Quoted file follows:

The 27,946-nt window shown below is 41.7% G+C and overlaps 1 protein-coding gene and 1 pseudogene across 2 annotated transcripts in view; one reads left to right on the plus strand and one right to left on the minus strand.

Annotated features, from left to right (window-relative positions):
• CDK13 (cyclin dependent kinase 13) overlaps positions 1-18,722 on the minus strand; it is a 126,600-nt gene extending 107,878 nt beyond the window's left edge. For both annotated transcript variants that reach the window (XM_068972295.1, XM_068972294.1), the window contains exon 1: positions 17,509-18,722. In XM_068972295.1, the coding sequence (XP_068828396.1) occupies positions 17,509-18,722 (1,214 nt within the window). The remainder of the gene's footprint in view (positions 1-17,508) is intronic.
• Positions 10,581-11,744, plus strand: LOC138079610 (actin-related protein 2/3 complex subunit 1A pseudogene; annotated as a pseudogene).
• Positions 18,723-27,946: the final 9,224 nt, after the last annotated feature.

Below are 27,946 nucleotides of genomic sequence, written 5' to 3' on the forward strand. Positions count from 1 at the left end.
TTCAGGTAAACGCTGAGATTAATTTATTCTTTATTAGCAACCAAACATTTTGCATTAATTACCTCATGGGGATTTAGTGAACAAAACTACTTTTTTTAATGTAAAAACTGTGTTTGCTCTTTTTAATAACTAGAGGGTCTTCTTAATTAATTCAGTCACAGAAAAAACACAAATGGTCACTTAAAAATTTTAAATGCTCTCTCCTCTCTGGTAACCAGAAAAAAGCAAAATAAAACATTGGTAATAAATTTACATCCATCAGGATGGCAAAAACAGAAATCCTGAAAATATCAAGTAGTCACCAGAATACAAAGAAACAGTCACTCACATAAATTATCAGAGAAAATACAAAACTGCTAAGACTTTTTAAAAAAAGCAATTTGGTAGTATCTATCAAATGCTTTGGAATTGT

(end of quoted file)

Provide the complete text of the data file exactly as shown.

The 27,946-nt window shown below is 41.7% G+C and overlaps 1 protein-coding gene and 1 pseudogene across 2 annotated transcripts in view; one reads left to right on the plus strand and one right to left on the minus strand.

Annotated features, from left to right (window-relative positions):
• CDK13 (cyclin dependent kinase 13) overlaps positions 1-18,722 on the minus strand; it is a 126,600-nt gene extending 107,878 nt beyond the window's left edge. For both annotated transcript variants that reach the window (XM_068972295.1, XM_068972294.1), the window contains exon 1: positions 17,509-18,722. In XM_068972295.1, the coding sequence (XP_068828396.1) occupies positions 17,509-18,722 (1,214 nt within the window). The remainder of the gene's footprint in view (positions 1-17,508) is intronic.
• Positions 10,581-11,744, plus strand: LOC138079610 (actin-related protein 2/3 complex subunit 1A pseudogene; annotated as a pseudogene).
• Positions 18,723-27,946: the final 9,224 nt, after the last annotated feature.

Below are 27,946 nucleotides of genomic sequence, written 5' to 3' on the forward strand. Positions count from 1 at the left end.
TTCAGGTAAACGCTGAGATTAATTTATTCTTTATTAGCAACCAAACATTTTGCATTAATTACCTCATGGGGATTTAGTGAACAAAACTACTTTTTTTAATGTAAAAACTGTGTTTGCTCTTTTTAATAACTAGAGGGTCTTCTTAATTAATTCAGTCACAGAAAAAACACAAATGGTCACTTAAAAATTTTAAATGCTCTCTCCTCTCTGGTAACCAGAAAAAAGCAAAATAAAACATTGGTAATAAATTTACATCCATCAGGATGGCAAAAACAGAAATCCTGAAAATATCAAGTAGTCACCAGAATACAAAGAAACAGTCACTCACATAAATTATCAGAGAAAATACAAAACTGCTAAGACTTTTTAAAAAAAGCAATTTGGTAGTATCTATCAAATGCTTTGGAATTGT